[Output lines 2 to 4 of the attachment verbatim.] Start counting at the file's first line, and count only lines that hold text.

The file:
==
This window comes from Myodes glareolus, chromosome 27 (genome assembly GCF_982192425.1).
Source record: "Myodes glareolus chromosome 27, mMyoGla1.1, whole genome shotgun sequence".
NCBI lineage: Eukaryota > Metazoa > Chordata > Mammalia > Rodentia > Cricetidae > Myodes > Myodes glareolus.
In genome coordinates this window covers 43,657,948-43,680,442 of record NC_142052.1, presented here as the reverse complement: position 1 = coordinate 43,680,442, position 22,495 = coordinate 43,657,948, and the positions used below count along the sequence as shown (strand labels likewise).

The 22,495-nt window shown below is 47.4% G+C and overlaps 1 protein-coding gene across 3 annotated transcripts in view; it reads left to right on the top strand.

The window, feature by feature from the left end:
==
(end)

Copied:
Source record: "Myodes glareolus chromosome 27, mMyoGla1.1, whole genome shotgun sequence".
NCBI lineage: Eukaryota > Metazoa > Chordata > Mammalia > Rodentia > Cricetidae > Myodes > Myodes glareolus.
In genome coordinates this window covers 43,657,948-43,680,442 of record NC_142052.1, presented here as the reverse complement: position 1 = coordinate 43,680,442, position 22,495 = coordinate 43,657,948, and the positions used below count along the sequence as shown (strand labels likewise).